To demonstrate, look at the Orange patch in the series of images below. We will shift the Hue of the Orange channel from (+100) to (0) and then to (-100) and watch the shift in hue as we progress through the series. Also notice how other color patches shift, such as Brown, which contain a level of Orange in their composition.

A great use for the Hue sliders is to adjust Red, Orange and Yellow in fall landscapes. If the shot you grabbed did not have a great balance of reds and yellows, you can utilize the Hue slider on those three channels to enrich the effect of browns, oranges and yellows.

Next up is the Saturation sliders. Saturation is essentially the richness of any given color. As Saturation approaches the left of the slider, that particular color channel becomes devoid of color, leading to a gray tone at (-100).

As Saturation approaches the right, the color becomes richer, culminating in an almost unreal interpretation of the color at (+100).

Saturation is one of the most powerful tools in the HSL as it can remove a particular color channel or pop the color completely. If you use the global Saturation slider from the Basic Tone tab to boost the overall image color, you can use HSL Saturation to back off on any given channel, taming the saturation for that on tone.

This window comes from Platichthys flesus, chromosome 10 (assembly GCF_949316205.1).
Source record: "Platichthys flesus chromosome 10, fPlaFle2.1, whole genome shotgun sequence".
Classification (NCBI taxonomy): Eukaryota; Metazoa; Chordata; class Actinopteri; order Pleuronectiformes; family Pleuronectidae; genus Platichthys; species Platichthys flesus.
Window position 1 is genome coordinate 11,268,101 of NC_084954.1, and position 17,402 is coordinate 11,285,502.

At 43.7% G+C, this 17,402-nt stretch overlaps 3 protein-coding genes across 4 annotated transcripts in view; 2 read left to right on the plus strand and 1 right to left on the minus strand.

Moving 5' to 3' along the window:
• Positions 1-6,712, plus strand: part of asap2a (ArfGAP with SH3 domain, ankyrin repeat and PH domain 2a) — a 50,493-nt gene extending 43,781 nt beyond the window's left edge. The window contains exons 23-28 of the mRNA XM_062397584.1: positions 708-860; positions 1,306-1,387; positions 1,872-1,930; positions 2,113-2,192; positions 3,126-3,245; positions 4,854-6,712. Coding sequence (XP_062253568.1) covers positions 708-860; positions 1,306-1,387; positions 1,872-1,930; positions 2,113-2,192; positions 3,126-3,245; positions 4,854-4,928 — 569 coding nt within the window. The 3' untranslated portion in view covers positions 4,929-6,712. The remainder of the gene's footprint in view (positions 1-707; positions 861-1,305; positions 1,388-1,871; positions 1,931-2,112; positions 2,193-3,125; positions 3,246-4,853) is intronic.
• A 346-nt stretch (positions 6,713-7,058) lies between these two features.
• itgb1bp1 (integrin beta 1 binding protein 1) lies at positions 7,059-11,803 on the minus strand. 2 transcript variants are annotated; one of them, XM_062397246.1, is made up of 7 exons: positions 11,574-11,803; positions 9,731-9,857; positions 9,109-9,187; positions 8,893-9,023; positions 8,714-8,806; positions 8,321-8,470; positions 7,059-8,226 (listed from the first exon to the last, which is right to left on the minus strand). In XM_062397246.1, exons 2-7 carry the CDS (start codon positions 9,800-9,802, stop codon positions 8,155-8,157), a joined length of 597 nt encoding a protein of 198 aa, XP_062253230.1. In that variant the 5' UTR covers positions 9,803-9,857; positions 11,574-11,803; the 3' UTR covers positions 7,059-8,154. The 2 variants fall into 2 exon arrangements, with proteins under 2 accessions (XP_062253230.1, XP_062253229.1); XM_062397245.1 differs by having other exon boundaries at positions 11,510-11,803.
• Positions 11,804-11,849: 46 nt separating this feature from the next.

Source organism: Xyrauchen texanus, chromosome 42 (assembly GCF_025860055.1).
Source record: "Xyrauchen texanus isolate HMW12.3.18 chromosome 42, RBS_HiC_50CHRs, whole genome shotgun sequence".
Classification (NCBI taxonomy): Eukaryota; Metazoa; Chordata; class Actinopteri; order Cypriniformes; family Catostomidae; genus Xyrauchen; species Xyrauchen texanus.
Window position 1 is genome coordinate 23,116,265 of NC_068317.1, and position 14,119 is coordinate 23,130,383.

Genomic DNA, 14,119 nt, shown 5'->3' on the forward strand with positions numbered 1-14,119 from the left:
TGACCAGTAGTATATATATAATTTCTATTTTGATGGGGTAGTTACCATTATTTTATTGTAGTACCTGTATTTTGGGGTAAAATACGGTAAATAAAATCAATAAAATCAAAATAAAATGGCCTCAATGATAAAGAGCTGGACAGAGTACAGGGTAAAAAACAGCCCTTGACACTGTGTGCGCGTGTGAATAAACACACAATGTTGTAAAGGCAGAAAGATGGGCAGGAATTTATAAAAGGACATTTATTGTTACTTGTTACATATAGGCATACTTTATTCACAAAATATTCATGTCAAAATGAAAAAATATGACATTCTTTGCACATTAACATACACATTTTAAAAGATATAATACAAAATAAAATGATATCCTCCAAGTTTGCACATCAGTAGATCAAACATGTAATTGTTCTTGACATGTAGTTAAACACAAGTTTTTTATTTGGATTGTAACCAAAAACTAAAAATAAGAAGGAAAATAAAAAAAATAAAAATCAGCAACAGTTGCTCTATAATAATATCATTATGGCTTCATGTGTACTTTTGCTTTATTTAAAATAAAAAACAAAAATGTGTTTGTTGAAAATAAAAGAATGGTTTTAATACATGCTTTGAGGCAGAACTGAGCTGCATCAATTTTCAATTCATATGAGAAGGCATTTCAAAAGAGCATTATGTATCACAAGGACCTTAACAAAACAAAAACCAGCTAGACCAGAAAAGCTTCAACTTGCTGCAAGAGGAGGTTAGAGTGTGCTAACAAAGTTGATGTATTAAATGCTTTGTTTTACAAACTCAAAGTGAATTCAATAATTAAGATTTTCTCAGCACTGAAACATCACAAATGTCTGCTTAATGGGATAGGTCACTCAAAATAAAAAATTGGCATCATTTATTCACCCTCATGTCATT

To further demonstrate the effects of Saturation on an image, watch the Red patches in the series of color chart images below. Again starting with (+100) then (0) and ending with (-100). Notice how the richness of the color patches fade, and look out for other color patches that are affected by the Red Saturation.

An example is if you have an environmental portrait outdoors. You want a lot of saturation to make the scene come alive, but raising the global Saturation causes the skin tones to get funky. You can lower the Orange Saturation in the HSL to reign in the skin tones back to acceptable level, making the subject look normal while the rest of the image is saturated.

HSL gives you control of all the color channels at one time.

Luminance is the final component of the HSL, and it affects the relative brightness of each color channel. As you adjust a color’s Luminance slider to the left, the brightness drops, darkening the rendition of the color at (-100).

As you move the same slider to the right, the brightness of the color channel increases, brightening the color rendition at (+100).

What is important to remember here is that HSL Luminance is a lightening of the impact of a particular color channel. When applying a Luminance change in the HSL, it is smart to adjust the surrounding channels a bit to ensure smooth transitions.